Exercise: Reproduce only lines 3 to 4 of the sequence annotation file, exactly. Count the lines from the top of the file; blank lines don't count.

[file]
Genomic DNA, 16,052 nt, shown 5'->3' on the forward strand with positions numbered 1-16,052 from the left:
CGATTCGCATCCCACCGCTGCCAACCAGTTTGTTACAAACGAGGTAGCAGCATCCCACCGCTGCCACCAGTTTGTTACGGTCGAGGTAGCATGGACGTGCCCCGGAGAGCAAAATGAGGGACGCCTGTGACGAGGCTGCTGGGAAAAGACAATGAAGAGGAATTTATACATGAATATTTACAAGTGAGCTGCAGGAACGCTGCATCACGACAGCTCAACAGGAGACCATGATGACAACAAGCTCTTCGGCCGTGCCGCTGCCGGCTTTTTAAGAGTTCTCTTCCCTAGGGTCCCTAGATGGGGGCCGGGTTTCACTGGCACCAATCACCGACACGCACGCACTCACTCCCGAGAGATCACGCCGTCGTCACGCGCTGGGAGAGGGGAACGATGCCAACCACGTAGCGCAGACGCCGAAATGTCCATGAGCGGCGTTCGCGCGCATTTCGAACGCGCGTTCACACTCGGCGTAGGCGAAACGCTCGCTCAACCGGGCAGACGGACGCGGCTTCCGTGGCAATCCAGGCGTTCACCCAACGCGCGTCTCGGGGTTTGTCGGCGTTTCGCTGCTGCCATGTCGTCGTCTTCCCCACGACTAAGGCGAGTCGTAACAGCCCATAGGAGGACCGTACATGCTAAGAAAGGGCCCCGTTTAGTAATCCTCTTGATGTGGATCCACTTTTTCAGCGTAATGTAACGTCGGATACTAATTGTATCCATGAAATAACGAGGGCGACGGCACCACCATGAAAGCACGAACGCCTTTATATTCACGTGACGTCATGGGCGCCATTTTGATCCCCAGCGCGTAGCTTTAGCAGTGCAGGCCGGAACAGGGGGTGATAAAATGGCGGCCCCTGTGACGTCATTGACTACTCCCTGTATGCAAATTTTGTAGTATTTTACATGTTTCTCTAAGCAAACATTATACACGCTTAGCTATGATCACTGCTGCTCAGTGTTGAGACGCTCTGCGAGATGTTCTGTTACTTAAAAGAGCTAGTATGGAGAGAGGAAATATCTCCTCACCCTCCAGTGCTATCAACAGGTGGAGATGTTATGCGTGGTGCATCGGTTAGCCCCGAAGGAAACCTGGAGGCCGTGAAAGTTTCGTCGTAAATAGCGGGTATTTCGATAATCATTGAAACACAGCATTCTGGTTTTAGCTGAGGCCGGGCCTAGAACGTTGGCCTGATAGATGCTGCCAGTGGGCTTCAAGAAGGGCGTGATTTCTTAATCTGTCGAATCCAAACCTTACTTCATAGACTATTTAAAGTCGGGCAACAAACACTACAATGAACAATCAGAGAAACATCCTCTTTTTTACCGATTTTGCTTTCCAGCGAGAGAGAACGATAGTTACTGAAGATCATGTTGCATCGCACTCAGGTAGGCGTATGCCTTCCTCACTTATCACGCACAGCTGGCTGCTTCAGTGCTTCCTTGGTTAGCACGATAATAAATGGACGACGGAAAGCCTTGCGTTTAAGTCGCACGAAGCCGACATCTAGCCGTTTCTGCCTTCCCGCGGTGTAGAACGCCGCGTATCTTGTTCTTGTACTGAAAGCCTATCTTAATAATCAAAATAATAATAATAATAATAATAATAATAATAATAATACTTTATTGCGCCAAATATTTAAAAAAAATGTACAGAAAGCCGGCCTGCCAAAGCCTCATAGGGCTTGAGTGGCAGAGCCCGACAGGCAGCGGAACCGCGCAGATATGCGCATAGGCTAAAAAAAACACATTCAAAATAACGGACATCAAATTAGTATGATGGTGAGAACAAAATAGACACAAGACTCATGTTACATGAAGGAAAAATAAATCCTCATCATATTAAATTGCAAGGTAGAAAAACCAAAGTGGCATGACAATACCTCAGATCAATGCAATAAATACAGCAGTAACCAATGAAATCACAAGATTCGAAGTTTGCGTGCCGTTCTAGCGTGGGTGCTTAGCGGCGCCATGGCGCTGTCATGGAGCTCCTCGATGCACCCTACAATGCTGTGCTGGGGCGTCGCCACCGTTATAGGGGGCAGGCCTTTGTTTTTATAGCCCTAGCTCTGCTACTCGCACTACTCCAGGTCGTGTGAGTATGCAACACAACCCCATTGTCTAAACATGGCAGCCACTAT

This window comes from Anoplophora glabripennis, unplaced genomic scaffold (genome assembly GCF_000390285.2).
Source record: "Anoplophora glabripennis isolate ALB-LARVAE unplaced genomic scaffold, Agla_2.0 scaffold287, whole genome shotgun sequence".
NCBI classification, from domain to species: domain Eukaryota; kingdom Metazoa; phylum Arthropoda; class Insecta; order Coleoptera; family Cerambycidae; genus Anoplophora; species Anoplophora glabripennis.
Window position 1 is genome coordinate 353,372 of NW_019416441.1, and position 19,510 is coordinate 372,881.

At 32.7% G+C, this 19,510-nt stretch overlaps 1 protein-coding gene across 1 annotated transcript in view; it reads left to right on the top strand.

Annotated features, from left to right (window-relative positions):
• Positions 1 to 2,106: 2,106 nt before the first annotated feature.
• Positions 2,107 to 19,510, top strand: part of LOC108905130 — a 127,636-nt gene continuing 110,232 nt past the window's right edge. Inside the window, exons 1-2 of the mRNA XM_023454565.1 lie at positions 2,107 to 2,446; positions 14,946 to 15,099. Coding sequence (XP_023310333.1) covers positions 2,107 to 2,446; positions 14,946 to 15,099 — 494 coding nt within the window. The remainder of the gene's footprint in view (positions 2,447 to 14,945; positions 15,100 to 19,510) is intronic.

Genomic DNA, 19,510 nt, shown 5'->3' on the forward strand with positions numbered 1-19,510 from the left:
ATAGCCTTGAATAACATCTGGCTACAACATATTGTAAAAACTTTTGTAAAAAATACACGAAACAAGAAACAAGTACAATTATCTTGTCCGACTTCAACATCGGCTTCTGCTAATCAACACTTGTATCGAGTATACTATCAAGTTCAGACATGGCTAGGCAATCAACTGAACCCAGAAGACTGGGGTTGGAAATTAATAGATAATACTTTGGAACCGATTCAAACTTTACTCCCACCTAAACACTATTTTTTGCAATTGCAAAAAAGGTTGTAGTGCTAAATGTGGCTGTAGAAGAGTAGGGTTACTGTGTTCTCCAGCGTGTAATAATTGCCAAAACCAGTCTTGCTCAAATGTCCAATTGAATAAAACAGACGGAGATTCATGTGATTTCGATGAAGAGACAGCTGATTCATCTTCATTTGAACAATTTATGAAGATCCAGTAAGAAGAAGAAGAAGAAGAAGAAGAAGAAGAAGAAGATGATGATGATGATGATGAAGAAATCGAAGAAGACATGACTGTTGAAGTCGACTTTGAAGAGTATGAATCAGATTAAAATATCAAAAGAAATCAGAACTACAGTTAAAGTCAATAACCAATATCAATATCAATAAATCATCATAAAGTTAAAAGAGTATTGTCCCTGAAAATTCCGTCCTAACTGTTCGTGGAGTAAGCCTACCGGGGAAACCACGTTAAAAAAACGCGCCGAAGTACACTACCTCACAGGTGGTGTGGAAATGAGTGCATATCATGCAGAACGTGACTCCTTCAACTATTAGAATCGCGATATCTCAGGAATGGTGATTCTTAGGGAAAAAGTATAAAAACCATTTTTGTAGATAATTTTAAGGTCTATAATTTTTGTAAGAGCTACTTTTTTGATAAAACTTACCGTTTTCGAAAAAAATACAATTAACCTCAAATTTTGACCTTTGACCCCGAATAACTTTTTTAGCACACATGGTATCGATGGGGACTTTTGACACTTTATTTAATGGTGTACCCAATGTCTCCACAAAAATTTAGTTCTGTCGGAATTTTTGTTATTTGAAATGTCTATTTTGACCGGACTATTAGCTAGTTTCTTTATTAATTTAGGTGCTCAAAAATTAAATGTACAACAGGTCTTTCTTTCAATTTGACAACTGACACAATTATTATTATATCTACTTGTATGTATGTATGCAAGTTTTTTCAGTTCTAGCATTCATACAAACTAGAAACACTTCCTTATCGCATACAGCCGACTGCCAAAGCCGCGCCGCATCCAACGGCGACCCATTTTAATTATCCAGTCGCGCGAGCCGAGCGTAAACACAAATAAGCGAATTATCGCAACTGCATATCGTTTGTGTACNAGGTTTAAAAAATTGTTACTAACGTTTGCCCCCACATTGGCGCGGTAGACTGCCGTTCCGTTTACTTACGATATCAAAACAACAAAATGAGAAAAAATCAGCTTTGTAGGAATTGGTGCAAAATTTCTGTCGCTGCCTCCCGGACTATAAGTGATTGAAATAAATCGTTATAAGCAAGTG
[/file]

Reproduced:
This window comes from Anoplophora glabripennis, unplaced genomic scaffold (genome assembly GCF_000390285.2).
Source record: "Anoplophora glabripennis isolate ALB-LARVAE unplaced genomic scaffold, Agla_2.0 scaffold287, whole genome shotgun sequence".